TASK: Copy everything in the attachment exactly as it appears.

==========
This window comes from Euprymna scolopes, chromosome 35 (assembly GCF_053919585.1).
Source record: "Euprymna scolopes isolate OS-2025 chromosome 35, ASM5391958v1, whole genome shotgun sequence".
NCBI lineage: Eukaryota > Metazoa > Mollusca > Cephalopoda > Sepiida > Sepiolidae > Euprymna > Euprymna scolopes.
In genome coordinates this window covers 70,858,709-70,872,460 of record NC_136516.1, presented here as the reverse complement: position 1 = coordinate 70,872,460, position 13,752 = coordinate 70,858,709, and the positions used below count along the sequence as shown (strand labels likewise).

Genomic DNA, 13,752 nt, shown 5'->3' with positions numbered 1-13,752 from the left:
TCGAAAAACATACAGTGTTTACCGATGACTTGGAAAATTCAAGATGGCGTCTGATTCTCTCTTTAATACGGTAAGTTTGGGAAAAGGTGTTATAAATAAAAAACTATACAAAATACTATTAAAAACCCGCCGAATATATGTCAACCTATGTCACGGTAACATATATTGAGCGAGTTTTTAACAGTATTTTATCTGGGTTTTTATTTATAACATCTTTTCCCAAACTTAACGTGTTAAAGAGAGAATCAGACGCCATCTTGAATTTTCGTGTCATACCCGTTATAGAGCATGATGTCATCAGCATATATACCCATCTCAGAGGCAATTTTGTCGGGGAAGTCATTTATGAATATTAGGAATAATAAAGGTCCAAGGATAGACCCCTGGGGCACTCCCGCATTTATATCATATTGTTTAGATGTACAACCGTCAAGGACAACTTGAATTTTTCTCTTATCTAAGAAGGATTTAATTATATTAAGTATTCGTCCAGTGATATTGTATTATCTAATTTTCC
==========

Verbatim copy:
This window comes from Euprymna scolopes, chromosome 35 (assembly GCF_053919585.1).
Source record: "Euprymna scolopes isolate OS-2025 chromosome 35, ASM5391958v1, whole genome shotgun sequence".
NCBI lineage: Eukaryota > Metazoa > Mollusca > Cephalopoda > Sepiida > Sepiolidae > Euprymna > Euprymna scolopes.
In genome coordinates this window covers 70,858,709-70,872,460 of record NC_136516.1, presented here as the reverse complement: position 1 = coordinate 70,872,460, position 13,752 = coordinate 70,858,709, and the positions used below count along the sequence as shown (strand labels likewise).

Genomic DNA, 13,752 nt, shown 5'->3' with positions numbered 1-13,752 from the left:
TCGAAAAACATACAGTGTTTACCGATGACTTGGAAAATTCAAGATGGCGTCTGATTCTCTCTTTAATACGGTAAGTTTGGGAAAAGGTGTTATAAATAAAAAACTATACAAAATACTATTAAAAACCCGCCGAATATATGTCAACCTATGTCACGGTAACATATATTGAGCGAGTTTTTAACAGTATTTTATCTGGGTTTTTATTTATAACATCTTTTCCCAAACTTAACGTGTTAAAGAGAGAATCAGACGCCATCTTGAATTTTCGTGTCATACCCGTTATAGAGCATGATGTCATCAGCATATATACCCATCTCAGAGGCAATTTTGTCGGGGAAGTCATTTATGAATATTAGGAATAATAAAGGTCCAAGGATAGACCCCTGGGGCACTCCCGCATTTATATCATATTGTTTAGATGTACAACCGTCAAGGACAACTTGAATTTTTCTCTTATCTAAGAAGGATTTAATTATATTAAGTATTCGTCCAGTGATATTGTATTATCTAATTTTCC